Table 1

Primers used for pathogen detection and tick genomic DNA amplificationa


Region amplified

Primer Forward (5’-3’)

Primer Reverse (5’-3’)

Final [primer] (μM)

PCR Product (bp)


Hepatozoon felis

18S rRNA






Ehrlichia/ Anaplasma spp.

16S rRNA







18S rRNA





VetGenomic In-house design

Rickettsia spp.







Bartonella spp.






Modified from [12] and [13]

Hemotropic Mycoplasma spp.







aThe eukaryotic 18S RNA Pre-Developed TaqMan Assay Reagents (AB, Life technologies) was used as an internal reference for genomic DNA amplification to ensure the proper PCR amplification of each sample. bTargeted size could vary depending on the species


Results of tick species identification, season of collection, number, gender and feeding status in female ticks are listed in Table 2.
Table 2

Tick species identified, season of collection, number, gender and feeding status of ticks

Tick species and season of collection

Number of male ticks (%)

Number of female ticks (%) [% of ticks engorged]


Ixodes ventalloi a,b,d

12 (19)

50 (81) [88]


Ixodes ricinus a,b,d

13 (65)

7 (35) [100]


Ixodes spp.a,b,d

0 (0)

5 (100) [100]


Rhipicephalus sanguineus sensu latob,c

14 (50)

14 (50) [42,8]


Rhipicephalus pusillus b,c

17 (100)

0 (0) [0]



56 (42)

76 (58) [81,5]


aWinter; bSpring; cSummer; dAutumn. No male tick was engorged

Majority of ticks (n = 128) were removed from 18 % (35/190) of cats evaluated at Lipari, with a range of 1–22 ticks/cat. In Calabria, ticks were collected from 2 out of 118 cats only (1.7 %). Three R. sanguineus s.l. tick specimens were removed from a cat in Reggio Calabria and one I. ricinus tick from a cat living in Gioia Tauro.

Different tick species of the same genus were frequently collected from a single cat. Three cats, sampled between March and May, were infested by both Rhipicephalus and Ixodes ticks. One of these latter cats was found infested by all four tick species detected in this study.

The tick positivity rate to at least one pathogen (Bartonella spp., Rickettsia spp., Ehrlichia/Anaplasma spp., Piroplasmid and L. infantum) was 14.4 % (19/132 ticks) (Table 3). This positivity rate was respectively 8.9 % in male (5/56) and 18.4 % in female (14/76) ticks. Moreover, 2 out of 13 non-engorged female ticks (15.3 %) and 10 out of 63 engorged female ticks (15.8 %) were positive to at least one pathogen.
Table 3

Pathogen PCR results and GenBank ID sequences according to tick species


Number of positive ticks to any pathogen/ numbers of ticks studied (%)


PCR pathogens

I. ventalloi

R. sanguineus sensu lato

R. pusillus

I. ricinus

Ixodes spp.

Ticks total (%)

GenBank ID sequences

Bartonella clarridgeiae

1/62 (1.6 %)

1/28 (3.5 %)

0 (0 %)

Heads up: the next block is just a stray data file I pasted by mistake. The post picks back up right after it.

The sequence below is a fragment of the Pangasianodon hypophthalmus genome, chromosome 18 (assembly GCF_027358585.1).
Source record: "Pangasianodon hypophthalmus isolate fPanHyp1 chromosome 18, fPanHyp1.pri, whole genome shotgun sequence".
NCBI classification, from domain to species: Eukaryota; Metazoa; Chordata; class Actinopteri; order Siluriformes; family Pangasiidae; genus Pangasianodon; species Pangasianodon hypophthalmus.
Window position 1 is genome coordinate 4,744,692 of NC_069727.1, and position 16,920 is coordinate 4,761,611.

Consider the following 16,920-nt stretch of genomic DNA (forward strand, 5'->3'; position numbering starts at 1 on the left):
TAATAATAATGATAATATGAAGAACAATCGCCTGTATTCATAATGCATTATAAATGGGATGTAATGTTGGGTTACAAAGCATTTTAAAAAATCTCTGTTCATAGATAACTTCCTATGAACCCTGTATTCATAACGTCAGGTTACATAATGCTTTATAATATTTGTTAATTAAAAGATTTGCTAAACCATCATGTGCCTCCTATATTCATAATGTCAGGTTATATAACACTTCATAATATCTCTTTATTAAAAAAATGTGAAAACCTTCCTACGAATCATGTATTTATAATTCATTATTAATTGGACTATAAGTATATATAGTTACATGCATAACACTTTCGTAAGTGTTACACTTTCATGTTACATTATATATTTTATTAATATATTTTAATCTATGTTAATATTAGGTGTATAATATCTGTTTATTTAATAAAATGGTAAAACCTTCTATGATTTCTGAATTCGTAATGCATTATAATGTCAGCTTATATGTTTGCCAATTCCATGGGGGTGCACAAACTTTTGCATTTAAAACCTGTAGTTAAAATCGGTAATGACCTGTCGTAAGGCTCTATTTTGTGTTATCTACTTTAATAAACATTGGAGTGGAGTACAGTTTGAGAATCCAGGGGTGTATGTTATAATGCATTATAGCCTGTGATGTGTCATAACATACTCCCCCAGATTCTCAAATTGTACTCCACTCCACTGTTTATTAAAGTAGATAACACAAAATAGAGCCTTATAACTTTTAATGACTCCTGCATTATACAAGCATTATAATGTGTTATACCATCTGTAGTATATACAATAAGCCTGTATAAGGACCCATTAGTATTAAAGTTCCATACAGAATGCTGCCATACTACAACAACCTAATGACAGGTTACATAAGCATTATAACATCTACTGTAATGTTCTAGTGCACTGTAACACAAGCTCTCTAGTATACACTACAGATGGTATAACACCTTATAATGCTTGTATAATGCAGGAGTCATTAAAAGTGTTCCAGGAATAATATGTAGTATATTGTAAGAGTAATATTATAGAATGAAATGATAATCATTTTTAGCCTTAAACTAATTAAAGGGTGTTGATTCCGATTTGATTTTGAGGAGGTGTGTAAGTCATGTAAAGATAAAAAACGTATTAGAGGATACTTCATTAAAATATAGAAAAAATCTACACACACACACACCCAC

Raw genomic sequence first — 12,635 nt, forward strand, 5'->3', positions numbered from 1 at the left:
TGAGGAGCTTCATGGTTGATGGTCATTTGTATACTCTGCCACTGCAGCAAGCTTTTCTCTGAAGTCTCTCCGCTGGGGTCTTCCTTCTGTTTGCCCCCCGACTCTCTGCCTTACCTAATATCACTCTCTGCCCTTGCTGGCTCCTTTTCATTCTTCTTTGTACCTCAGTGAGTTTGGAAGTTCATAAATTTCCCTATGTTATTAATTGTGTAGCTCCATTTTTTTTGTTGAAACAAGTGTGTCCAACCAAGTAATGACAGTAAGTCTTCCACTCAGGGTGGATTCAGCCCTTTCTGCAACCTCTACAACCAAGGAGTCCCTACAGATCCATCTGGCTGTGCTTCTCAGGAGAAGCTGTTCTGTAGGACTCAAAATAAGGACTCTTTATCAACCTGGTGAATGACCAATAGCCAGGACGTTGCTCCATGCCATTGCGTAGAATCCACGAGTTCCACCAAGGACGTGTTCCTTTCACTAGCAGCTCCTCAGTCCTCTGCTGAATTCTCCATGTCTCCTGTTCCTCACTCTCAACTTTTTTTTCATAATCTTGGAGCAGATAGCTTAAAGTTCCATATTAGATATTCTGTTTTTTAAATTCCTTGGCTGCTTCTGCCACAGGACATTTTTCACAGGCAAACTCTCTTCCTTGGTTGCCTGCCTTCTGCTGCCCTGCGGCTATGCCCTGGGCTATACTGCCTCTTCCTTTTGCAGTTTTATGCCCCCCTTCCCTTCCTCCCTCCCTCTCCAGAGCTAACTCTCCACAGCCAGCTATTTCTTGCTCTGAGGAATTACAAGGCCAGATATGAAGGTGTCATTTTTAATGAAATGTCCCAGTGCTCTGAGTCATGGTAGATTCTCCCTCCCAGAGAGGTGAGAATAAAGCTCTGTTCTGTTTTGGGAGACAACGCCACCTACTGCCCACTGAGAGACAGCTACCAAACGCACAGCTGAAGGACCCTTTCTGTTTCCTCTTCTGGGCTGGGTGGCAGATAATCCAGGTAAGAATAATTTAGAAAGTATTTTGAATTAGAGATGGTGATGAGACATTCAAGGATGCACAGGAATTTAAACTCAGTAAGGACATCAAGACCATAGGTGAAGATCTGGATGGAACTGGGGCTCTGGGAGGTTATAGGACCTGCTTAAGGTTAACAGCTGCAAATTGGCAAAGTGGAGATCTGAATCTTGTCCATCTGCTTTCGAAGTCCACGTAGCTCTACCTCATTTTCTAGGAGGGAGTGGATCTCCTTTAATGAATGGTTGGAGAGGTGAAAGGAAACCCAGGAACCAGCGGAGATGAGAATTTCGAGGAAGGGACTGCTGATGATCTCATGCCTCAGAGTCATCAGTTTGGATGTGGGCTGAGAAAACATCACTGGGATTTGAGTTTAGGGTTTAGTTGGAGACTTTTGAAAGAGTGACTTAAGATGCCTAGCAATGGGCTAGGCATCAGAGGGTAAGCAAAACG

0 (0 %)

0 (0 %)

2/132 (1.5 %)


Hemotropic Mycoplasma spp.

0 (0 %)

0 (0 %)

0 (0 %)

0 (0 %)

0 (0 %)

0/132 (0 %)


Rickettsia spp.

1/62 (1.6 %)a

2/28 (7.1 %)

0 (0 %)

2/20 (10 %)

2/5 (40 %)

7/132 (5.3 %)


Rickettsia monacensis

1 (1.6 %)

2 (7.1 %)

0 (0 %)

1 (5 %)

1 (20 %)

5 (3.8 %)


Rickettsia helvetica

1 (1.6 %)

0 (0 %)

0 (0 %)

1 (5 %)

1 (20 %)

3 (2.3 %)


Ehrlichia spp. /Anaplasma spp.

1/62 (1.6 %)

0 (0 %)

0 (0 %)

0 (0 %)

0 (0 %)

1/132 (0.75 %)

Ehrlichia canis KF034789.1

Babesia vogeli

0 (0 %)

1/28 (3.5 %)

0 (0 %)

0 (0 %)

0 (0 %)

1/132 (0.75 %)


Hepatozoon felis

0 (0 %)

0 (0 %)

0 (0 %)

0 (0 %)

0 (0 %)



Leishmania infantum

4/62 (6.4 %)b

3/28 (10.7 %)c

3/17 (17.6 %)

1/20 (10 %)

0 (0 %)

11/132 (8.3 %)


Total number of positive ticks to any pathogen/total numbers of ticks studied (%)

6/62 (9.7 %)

5/28 (17.8 %)

3/17 (17.6 %)

3/20 (15.0 %)

2/5 (40.0 %)

19/132 (14.4 %)


aOne tick was co-infected with R. monacensis and R. helvetica; bone female tick co-infected with B. clarridgeiae. cOne male tick coinfected with B. vogeli and one female tick co-infected with R. monacensis. NA not applicable, ND not determined

No significant differences were found between positivity at least to one pathogen and tick genus, engorgement of females and gender.

Leishmania infantum DNA was found in 11 ticks (seven females and four males) and the median Leishmania parasite load was 200 parasites/specimen (range 17–555 Leishmania/specimen).


In the present study, active adult ticks were found on cats during all seasons in all sites of collection. However, almost all ticks were found on cats from Lipari (Eolian Archipelago). Interestingly, I. ventalloi, I. ricinus, R. sanguineus s.l. and R. pusillus ticks were collected from cats. There are no published data on ticks removed from cats in Sicily and Calabria but Rhipicephalus spp. ticks were the only tick species removed from dogs and represented the most prevalent ticks in Sicily [15]. Ecological factors, season of tick sampling, climatic variations and host preferences may be responsible for the differences observed. In Northwestern Italy, R. sanguineus s.l. was found in 86.5 % of infested dogs and 26.3 % of infested cats while I. ricinus infested 18.5 % of dogs and 68.4 % of cats [16]. Ixodes ricinus ticks were the most common ticks found on cats in Europe as north as the Artic Circle and this is one of the southernmost finding of these ticks in Europe [1720]. Migrating birds are considered dispersal agents of larval stages of I. ricinus and they could contribute to the presence of this tick species in the studied areas which are stop-over and nesting sites of migratory birds moving from Africa to Central-Northern Europe [21].